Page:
OK, so this pic is of the back of the wooden mirror and the framed coral that hang in the far right column of the gallery wall.  By mark the center point, I mean the center measurement of the item that will be hanging.  So, since I wanted the framed coral to hang with the right side of it lined up with the right side of the mirror, I lined them up that way upside down on the floor and then marked what would be the center of the framed coral piece on the mirror’s frame.  Make sense?

5 – Drill pilot holes in the back of the pole where I wanted screws to hang my rows of items for the gallery wall.  Refer to steps 2 and 3 for a reminder on how I knew where to drill these holes.

6 – Add screws to the pilot holes.

7 – Add hanging hardware to the bottom of any pieces that would have items hanging from them.

I won’t go into detail for every single piece, but since the items in each column are hanging from the item above it I had to add additional “hardware” to the bottom of most pieces.  The pieces that DIDN’T need more hardware:

  • I used one of the staples that happened to be right in the middle of the bottom on the back of the top dog silhouette.
  • The round metal heating grate hanging in the column with the driftwood shelf doesn’t have anything hanging from it.
  • The black ribbon hanging the faux zinc B is just duct taped to the back of the framed HOME stencils.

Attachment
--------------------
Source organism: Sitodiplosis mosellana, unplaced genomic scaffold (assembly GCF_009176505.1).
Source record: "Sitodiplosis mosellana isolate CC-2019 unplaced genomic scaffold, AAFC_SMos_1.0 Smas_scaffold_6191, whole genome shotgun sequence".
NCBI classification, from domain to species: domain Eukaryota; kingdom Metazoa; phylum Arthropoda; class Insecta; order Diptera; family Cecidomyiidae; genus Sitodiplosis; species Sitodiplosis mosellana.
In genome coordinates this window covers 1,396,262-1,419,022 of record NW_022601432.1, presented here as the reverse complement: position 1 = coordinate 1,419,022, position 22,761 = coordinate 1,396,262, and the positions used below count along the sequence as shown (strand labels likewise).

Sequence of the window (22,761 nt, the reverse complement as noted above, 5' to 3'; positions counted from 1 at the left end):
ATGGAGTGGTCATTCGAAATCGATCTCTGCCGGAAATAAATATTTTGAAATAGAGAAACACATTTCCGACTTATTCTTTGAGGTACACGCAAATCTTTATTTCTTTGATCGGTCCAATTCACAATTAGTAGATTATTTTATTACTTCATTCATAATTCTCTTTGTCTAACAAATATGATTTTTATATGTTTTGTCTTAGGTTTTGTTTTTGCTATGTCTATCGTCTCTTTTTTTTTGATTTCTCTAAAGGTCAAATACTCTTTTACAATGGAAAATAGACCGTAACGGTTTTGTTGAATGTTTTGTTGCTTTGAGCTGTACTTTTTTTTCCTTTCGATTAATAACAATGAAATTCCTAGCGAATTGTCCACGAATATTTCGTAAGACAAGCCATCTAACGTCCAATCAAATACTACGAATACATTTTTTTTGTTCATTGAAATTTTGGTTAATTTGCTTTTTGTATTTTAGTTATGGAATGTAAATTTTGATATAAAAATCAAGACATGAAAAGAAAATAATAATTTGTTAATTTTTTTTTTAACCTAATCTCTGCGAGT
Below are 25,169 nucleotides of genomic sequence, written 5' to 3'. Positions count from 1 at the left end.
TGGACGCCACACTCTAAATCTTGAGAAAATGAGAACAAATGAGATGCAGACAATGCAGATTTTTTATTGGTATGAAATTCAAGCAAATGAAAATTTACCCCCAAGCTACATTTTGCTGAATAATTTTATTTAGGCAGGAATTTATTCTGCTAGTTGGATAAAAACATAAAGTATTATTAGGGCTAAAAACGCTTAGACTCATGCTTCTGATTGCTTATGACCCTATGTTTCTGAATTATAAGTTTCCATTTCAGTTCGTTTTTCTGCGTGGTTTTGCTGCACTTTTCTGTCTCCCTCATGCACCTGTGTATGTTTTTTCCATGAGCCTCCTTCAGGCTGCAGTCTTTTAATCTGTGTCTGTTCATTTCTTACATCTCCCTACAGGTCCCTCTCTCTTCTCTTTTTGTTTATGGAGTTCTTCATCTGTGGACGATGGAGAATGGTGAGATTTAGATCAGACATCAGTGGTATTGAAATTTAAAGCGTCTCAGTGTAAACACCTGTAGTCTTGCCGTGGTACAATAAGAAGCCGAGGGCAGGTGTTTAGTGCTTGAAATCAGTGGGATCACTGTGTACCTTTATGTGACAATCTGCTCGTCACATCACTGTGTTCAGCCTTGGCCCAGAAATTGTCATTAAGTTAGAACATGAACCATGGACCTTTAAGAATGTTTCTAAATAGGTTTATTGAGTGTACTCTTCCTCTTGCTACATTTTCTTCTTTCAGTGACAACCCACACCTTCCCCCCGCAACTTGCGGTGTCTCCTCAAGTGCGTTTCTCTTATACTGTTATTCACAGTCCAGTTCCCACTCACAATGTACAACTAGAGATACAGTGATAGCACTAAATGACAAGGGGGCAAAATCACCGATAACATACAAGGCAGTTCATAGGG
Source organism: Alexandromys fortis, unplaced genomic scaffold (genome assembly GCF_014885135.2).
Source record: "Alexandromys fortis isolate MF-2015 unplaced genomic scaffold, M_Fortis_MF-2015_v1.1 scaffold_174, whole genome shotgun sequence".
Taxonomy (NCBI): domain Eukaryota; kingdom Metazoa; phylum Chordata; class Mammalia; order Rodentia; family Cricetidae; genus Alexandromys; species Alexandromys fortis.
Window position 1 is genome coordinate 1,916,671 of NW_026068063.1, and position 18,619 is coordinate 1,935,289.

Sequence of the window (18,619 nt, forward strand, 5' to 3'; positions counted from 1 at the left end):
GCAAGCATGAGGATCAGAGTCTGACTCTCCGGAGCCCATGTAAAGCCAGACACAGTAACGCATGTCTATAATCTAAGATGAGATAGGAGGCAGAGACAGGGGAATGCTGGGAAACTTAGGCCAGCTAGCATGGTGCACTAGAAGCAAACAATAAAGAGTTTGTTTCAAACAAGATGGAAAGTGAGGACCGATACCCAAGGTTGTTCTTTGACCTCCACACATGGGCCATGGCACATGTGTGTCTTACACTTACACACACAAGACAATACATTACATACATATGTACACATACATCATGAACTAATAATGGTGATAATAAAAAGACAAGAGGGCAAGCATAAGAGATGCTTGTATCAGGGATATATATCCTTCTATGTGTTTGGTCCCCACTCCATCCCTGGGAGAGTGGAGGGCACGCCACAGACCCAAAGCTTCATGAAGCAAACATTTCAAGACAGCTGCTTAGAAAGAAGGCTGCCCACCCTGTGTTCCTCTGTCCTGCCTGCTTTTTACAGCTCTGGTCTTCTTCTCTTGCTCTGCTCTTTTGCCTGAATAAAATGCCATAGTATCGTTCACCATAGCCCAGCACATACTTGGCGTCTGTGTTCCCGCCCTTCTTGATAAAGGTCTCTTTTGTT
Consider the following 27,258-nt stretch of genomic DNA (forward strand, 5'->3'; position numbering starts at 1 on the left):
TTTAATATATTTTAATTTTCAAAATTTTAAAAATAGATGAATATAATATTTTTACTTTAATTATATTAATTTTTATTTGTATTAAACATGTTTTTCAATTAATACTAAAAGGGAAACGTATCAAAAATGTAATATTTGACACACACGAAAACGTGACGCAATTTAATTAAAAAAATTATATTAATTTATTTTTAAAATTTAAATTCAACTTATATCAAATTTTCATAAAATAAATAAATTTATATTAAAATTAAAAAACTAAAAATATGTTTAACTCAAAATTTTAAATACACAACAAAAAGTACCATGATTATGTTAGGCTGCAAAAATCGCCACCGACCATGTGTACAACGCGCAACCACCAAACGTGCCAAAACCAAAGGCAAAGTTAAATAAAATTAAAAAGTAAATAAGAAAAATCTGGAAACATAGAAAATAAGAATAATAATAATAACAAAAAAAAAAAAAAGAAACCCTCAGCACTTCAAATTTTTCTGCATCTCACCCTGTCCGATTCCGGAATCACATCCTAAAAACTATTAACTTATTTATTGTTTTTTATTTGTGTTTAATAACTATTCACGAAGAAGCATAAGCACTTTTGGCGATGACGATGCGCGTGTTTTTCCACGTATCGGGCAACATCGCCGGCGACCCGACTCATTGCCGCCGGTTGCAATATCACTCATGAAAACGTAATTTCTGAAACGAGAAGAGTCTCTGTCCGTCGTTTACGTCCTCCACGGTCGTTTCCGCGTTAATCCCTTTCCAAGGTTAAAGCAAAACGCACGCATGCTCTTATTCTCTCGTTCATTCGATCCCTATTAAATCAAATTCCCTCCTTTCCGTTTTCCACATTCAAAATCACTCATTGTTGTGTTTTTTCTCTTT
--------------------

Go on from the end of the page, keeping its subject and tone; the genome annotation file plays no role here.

As for how I determined where to put this hardware on the bottom part of the back side of each item please refer to step 4.

8 – Measure 5 million times and tie the fishing line loops that hold everything together.

This step took some patience.  It was just a process of measuring and placing my items where I wanted them, cutting a longer length of fishing line than I would need, pulling it tight – without pulling my items closer together – and when I would accidentally pull the items closer together, replacing them, then remeasuring and starting over – and then sextuple knotting the fishing line.  (Apparently, sextuple isn’t a word, but just double knot times 3…at least.)

Phew…you still with me?  😉

How about a pic of some of the finished wall for good measure?

Ok, at this point I had all of my individual items, hardware to hang each item from, and a loop of fishing line on each item to hang from said hardware.  You can see in picture 8 above how the fishing line loops, once tied, are permanently attached as part of one item and then can be looped onto the screw or hanging hardware I’d attached to the bottom back side of the item that would be above it.  Clear?

Now, just to get it all up on the wall…

That part went kind of like this.

Oh, these pics remind me to tell you that I used clothes line wire to hang the pole, the one item actually hanging from the screw.
From left to right above:
Left – The clothes line before, and if you look close you can see a screw in the pole.  I just measured 18 inches in from each end of my pole, drilled holes, added screws and looped my wire around them for hanging.  The same kind of ‘twist the wire around itself’ strategy I used with the Pallet Word Art.
Middle – I removed the green plastic covering from the clothes line to expose the wire using an electrical wire cutter.